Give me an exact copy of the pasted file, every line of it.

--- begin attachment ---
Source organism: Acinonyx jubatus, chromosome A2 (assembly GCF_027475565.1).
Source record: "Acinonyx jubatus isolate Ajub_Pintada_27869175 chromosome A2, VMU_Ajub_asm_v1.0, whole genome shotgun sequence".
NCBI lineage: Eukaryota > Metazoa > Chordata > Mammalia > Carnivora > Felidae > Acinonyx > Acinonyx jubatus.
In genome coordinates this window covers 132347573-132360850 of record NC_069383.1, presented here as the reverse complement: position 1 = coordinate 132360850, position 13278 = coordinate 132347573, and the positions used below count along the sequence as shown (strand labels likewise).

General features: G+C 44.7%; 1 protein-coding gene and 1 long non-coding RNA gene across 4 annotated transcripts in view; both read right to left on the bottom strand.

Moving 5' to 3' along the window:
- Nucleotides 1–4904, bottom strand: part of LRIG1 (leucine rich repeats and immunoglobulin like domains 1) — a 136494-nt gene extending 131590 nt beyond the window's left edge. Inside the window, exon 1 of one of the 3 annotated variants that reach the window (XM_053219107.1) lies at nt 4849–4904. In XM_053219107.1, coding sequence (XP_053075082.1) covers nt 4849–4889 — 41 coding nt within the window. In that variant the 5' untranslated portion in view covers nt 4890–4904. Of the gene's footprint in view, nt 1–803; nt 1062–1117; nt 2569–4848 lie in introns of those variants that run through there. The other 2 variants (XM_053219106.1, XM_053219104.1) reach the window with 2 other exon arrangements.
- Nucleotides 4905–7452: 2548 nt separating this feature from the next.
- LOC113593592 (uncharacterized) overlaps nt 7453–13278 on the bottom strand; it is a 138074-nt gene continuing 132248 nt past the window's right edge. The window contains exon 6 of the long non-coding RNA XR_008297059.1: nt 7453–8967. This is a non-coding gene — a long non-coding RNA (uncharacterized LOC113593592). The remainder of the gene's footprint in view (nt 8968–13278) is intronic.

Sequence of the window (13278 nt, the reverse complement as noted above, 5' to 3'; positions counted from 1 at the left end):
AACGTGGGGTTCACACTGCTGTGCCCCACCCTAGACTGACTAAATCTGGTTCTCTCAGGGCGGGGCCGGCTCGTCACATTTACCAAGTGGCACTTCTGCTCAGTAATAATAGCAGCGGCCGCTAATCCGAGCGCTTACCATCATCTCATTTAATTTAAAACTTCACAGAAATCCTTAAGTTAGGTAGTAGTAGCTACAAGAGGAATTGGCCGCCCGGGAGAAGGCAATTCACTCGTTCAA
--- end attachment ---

Source organism: Acinonyx jubatus, chromosome A2 (assembly GCF_027475565.1).
Source record: "Acinonyx jubatus isolate Ajub_Pintada_27869175 chromosome A2, VMU_Ajub_asm_v1.0, whole genome shotgun sequence".
NCBI lineage: Eukaryota > Metazoa > Chordata > Mammalia > Carnivora > Felidae > Acinonyx > Acinonyx jubatus.
In genome coordinates this window covers 132347573-132360850 of record NC_069383.1, presented here as the reverse complement: position 1 = coordinate 132360850, position 13278 = coordinate 132347573, and the positions used below count along the sequence as shown (strand labels likewise).

General features: G+C 44.7%; 1 protein-coding gene and 1 long non-coding RNA gene across 4 annotated transcripts in view; both read right to left on the bottom strand.

Moving 5' to 3' along the window:
- Nucleotides 1–4904, bottom strand: part of LRIG1 (leucine rich repeats and immunoglobulin like domains 1) — a 136494-nt gene extending 131590 nt beyond the window's left edge. Inside the window, exon 1 of one of the 3 annotated variants that reach the window (XM_053219107.1) lies at nt 4849–4904. In XM_053219107.1, coding sequence (XP_053075082.1) covers nt 4849–4889 — 41 coding nt within the window. In that variant the 5' untranslated portion in view covers nt 4890–4904. Of the gene's footprint in view, nt 1–803; nt 1062–1117; nt 2569–4848 lie in introns of those variants that run through there. The other 2 variants (XM_053219106.1, XM_053219104.1) reach the window with 2 other exon arrangements.
- Nucleotides 4905–7452: 2548 nt separating this feature from the next.
- LOC113593592 (uncharacterized) overlaps nt 7453–13278 on the bottom strand; it is a 138074-nt gene continuing 132248 nt past the window's right edge. The window contains exon 6 of the long non-coding RNA XR_008297059.1: nt 7453–8967. This is a non-coding gene — a long non-coding RNA (uncharacterized LOC113593592). The remainder of the gene's footprint in view (nt 8968–13278) is intronic.

Sequence of the window (13278 nt, the reverse complement as noted above, 5' to 3'; positions counted from 1 at the left end):
AACGTGGGGTTCACACTGCTGTGCCCCACCCTAGACTGACTAAATCTGGTTCTCTCAGGGCGGGGCCGGCTCGTCACATTTACCAAGTGGCACTTCTGCTCAGTAATAATAGCAGCGGCCGCTAATCCGAGCGCTTACCATCATCTCATTTAATTTAAAACTTCACAGAAATCCTTAAGTTAGGTAGTAGTAGCTACAAGAGGAATTGGCCGCCCGGGAGAAGGCAATTCACTCGTTCAA